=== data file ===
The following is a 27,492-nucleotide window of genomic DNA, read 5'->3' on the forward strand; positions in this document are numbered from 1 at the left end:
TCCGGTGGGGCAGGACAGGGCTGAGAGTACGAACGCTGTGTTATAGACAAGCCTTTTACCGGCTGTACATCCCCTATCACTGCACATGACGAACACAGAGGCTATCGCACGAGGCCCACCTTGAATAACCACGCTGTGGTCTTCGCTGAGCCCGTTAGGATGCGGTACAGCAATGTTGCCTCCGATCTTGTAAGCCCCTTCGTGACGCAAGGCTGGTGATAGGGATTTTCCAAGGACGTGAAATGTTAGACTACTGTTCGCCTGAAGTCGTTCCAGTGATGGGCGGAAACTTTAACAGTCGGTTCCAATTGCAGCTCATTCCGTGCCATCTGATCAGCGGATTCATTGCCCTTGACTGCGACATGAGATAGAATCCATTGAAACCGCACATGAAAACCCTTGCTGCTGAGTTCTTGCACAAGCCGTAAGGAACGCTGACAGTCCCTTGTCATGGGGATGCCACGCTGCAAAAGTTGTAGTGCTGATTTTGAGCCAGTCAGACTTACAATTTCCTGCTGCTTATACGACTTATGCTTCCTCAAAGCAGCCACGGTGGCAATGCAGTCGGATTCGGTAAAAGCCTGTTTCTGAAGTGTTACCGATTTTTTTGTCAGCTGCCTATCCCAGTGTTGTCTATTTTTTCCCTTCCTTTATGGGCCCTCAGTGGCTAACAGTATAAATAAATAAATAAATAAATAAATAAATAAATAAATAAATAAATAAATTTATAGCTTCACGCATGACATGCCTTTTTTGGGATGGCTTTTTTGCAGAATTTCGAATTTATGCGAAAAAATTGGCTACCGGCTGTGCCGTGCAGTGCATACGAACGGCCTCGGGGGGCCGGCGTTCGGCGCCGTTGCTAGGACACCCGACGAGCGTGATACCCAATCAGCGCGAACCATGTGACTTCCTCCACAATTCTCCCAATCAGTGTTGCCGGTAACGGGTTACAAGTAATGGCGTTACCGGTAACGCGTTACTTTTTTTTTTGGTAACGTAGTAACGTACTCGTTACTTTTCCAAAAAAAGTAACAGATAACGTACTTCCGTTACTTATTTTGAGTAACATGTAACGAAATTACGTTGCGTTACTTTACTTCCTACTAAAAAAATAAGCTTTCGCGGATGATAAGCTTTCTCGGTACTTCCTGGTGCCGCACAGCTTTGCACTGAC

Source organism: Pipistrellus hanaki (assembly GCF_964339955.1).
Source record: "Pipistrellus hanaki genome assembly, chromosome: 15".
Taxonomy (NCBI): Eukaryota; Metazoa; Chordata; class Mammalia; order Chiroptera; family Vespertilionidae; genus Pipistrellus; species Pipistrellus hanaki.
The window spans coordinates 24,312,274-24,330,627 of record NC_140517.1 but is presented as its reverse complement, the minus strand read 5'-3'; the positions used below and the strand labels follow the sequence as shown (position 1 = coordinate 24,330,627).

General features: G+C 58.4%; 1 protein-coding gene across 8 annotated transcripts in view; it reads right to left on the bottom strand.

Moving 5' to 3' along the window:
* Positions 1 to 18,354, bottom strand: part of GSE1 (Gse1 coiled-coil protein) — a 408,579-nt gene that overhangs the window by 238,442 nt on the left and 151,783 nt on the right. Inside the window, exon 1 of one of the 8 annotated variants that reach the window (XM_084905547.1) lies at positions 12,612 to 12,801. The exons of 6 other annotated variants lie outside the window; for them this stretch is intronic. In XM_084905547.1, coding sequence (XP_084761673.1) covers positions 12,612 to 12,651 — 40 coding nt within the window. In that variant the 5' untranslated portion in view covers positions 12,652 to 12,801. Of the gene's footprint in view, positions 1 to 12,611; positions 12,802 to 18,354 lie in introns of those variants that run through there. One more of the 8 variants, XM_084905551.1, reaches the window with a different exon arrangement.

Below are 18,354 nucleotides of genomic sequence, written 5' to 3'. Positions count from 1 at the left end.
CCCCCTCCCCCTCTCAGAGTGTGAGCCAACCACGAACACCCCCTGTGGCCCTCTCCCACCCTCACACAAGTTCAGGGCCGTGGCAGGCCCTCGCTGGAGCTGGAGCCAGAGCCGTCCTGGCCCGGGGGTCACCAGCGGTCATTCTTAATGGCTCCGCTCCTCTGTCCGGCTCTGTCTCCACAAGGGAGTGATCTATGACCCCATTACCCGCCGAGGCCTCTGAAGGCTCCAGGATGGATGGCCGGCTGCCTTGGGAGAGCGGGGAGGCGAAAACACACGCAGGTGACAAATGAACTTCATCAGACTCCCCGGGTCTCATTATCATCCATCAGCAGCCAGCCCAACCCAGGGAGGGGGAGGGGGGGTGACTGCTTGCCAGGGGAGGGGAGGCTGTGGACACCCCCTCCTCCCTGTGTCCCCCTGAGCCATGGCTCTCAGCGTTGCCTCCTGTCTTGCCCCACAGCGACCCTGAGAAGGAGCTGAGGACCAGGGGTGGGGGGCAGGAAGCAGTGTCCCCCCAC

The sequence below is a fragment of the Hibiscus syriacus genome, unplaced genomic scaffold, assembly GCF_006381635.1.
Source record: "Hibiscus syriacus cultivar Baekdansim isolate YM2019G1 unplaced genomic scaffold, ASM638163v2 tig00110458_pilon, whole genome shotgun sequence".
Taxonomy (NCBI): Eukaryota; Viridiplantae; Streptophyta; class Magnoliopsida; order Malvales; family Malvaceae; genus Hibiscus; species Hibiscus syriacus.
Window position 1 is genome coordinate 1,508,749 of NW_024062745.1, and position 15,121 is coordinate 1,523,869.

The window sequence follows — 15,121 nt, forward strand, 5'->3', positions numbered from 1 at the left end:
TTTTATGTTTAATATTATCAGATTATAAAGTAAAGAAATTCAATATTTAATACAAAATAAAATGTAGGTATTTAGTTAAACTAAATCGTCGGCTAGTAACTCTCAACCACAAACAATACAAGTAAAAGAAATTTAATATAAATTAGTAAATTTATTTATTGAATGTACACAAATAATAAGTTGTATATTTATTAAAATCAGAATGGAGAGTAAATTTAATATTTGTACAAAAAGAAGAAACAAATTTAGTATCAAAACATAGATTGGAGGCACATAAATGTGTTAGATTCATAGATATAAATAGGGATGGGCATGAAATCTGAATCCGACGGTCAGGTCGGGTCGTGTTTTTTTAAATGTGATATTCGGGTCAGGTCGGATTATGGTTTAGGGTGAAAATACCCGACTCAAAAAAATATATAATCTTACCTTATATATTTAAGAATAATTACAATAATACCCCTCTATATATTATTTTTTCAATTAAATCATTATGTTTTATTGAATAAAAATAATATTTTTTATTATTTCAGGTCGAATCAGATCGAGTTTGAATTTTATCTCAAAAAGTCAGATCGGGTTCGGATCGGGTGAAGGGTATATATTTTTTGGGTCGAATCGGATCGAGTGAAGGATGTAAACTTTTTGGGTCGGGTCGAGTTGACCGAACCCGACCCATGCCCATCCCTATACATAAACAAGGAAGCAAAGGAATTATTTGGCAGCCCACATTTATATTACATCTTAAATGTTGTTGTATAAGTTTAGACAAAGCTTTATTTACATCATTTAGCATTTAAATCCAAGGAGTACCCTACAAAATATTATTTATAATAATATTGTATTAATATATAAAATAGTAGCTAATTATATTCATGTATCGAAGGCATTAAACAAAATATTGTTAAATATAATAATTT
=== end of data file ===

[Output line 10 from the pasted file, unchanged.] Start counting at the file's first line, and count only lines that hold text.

Below are 18,354 nucleotides of genomic sequence, written 5' to 3'. Positions count from 1 at the left end.